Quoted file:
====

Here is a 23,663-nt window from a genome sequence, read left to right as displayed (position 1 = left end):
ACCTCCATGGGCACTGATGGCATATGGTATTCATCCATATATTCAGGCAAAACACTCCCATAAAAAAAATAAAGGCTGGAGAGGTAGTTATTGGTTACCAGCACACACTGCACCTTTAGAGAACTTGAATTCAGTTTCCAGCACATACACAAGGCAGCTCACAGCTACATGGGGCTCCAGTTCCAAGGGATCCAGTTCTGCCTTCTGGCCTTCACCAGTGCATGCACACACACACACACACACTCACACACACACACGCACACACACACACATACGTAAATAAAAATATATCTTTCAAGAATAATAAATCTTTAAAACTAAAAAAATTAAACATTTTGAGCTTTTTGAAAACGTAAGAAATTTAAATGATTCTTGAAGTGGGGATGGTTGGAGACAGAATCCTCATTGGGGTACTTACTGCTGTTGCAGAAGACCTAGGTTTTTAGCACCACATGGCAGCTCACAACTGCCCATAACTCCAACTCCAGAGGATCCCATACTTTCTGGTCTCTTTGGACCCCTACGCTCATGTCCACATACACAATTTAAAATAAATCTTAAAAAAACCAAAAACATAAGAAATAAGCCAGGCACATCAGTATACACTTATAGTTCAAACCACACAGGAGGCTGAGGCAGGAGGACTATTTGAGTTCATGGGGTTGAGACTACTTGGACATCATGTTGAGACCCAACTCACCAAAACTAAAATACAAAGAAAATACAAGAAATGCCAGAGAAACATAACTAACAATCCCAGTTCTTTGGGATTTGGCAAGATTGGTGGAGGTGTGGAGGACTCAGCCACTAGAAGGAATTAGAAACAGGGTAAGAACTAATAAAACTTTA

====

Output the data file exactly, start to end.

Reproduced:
Here is a 23,663-nt window from a genome sequence, read left to right as displayed (position 1 = left end):
ACCTCCATGGGCACTGATGGCATATGGTATTCATCCATATATTCAGGCAAAACACTCCCATAAAAAAAATAAAGGCTGGAGAGGTAGTTATTGGTTACCAGCACACACTGCACCTTTAGAGAACTTGAATTCAGTTTCCAGCACATACACAAGGCAGCTCACAGCTACATGGGGCTCCAGTTCCAAGGGATCCAGTTCTGCCTTCTGGCCTTCACCAGTGCATGCACACACACACACACACACTCACACACACACACGCACACACACACACATACGTAAATAAAAATATATCTTTCAAGAATAATAAATCTTTAAAACTAAAAAAATTAAACATTTTGAGCTTTTTGAAAACGTAAGAAATTTAAATGATTCTTGAAGTGGGGATGGTTGGAGACAGAATCCTCATTGGGGTACTTACTGCTGTTGCAGAAGACCTAGGTTTTTAGCACCACATGGCAGCTCACAACTGCCCATAACTCCAACTCCAGAGGATCCCATACTTTCTGGTCTCTTTGGACCCCTACGCTCATGTCCACATACACAATTTAAAATAAATCTTAAAAAAACCAAAAACATAAGAAATAAGCCAGGCACATCAGTATACACTTATAGTTCAAACCACACAGGAGGCTGAGGCAGGAGGACTATTTGAGTTCATGGGGTTGAGACTACTTGGACATCATGTTGAGACCCAACTCACCAAAACTAAAATACAAAGAAAATACAAGAAATGCCAGAGAAACATAACTAACAATCCCAGTTCTTTGGGATTTGGCAAGATTGGTGGAGGTGTGGAGGACTCAGCCACTAGAAGGAATTAGAAACAGGGTAAGAACTAATAAAACTTTA